historical image of 5 Members of the Aquatic club who had enlisted


historical image of 5 Members of the Aquatic club who had enlisted

Thank you to Pauline O’Keeffe who has put together this small collection of World War I images as a tribute to the ANZACs from Far North Queensland.

WARNING: Aboriginal and Torres Strait Islander readers are warned that the gallery below contains an image of a deceased person. More than a century ago the world saw the Great War – World War I. Triggered by an assassin, a Serbian nationalist, who killed the heir to the throne of Austria as he visited Sarajevo.

This act was the catalyst for a massive conflict that would last four years from 1914-1918. More than 65 million soldiers were mobilised by more than 30 nations including 416, 809 Australians, of which 334,000 served overseas.

When Australia joined the war in August 1914, the reaction was one of excitement, especially among young men. Australian men answered the call to war with a sense of adventure, duty and enthusiasm. Separated by 20,000 kilometres, Australians at home were encouraged to support the troops in any way they could.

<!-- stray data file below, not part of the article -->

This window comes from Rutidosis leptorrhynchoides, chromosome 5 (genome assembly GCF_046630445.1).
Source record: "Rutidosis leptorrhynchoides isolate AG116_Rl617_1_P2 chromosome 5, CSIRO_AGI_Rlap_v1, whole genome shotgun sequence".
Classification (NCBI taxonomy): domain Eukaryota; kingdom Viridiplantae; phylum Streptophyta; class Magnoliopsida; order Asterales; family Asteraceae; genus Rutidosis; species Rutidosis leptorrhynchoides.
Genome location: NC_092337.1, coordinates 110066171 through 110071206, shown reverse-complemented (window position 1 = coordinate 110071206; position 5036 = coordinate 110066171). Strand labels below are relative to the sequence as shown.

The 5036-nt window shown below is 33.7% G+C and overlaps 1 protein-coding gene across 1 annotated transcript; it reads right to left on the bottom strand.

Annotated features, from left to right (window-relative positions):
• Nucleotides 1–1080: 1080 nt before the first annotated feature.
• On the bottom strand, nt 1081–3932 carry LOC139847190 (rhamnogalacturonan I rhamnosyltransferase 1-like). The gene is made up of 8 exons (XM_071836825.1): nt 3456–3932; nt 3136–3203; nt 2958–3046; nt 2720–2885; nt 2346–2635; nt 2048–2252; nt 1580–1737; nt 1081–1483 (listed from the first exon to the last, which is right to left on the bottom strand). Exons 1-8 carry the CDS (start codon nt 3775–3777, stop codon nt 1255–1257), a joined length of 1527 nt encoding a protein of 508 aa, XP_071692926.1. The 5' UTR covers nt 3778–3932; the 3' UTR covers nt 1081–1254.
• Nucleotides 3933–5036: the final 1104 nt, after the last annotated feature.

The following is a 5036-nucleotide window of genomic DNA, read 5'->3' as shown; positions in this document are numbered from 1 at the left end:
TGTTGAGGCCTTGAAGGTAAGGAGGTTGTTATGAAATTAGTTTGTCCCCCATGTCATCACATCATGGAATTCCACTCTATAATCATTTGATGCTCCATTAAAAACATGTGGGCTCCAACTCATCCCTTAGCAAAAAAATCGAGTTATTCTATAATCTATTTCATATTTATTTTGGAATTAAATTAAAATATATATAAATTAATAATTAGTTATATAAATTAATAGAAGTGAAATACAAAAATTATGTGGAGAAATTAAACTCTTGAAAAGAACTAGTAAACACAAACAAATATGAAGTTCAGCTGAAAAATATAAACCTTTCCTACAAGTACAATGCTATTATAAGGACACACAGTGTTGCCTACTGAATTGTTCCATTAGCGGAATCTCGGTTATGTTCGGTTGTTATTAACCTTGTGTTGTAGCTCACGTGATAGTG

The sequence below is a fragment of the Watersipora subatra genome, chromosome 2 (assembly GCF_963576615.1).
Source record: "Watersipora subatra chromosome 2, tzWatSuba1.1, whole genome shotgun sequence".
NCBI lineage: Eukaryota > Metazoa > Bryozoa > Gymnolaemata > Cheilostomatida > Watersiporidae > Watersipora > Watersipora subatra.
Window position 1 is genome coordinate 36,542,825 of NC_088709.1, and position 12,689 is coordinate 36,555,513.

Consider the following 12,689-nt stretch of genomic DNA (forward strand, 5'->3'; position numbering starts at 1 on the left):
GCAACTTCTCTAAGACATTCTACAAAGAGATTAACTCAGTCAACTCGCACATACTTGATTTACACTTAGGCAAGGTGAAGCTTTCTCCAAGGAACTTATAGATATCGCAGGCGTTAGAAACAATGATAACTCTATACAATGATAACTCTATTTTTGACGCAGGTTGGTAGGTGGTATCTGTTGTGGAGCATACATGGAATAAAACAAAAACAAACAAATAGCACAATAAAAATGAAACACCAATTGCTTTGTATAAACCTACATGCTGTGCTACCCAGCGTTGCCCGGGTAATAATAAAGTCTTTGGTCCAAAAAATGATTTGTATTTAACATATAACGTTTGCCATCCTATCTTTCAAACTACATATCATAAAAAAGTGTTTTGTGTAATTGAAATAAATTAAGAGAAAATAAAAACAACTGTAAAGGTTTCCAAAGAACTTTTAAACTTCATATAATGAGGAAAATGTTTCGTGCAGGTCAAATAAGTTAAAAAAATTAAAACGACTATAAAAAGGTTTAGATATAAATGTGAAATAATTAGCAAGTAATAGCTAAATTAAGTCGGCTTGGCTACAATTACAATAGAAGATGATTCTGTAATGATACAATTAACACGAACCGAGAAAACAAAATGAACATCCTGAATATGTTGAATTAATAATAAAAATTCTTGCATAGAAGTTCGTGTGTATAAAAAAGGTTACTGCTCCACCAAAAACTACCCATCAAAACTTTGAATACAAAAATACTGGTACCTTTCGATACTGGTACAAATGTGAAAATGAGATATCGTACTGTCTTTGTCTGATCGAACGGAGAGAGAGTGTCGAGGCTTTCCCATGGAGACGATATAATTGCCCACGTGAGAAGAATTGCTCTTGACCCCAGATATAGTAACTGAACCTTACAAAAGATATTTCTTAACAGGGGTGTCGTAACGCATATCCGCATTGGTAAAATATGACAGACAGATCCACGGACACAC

Even with its remote location, young men living in Cairns, Far North Queensland, also met this call to arms. Sadly, industrialisation brought modern weapons, machinery, and tactics to warfare, vastly increasing the killing power of armies.

Battlefield conditions were horrific, typified by the chaotic, cratered hellscape of the Western Front or Gallipoli, where soldiers in muddy trenches faced bullets, bombs, gas, bayonet charges, and more.

After the First World War ended, communities searched for ways to remember the sacrifices of local people and to commemorate their service.

The Cairns cenotaph was unveiled on Anzac Day 1926. On it are the names of 146 people including, unusually, two women.

The cenotaph was built at the intersection of Abbott and Shields Streets. It was later relocated to the Esplanade opposite the RSL.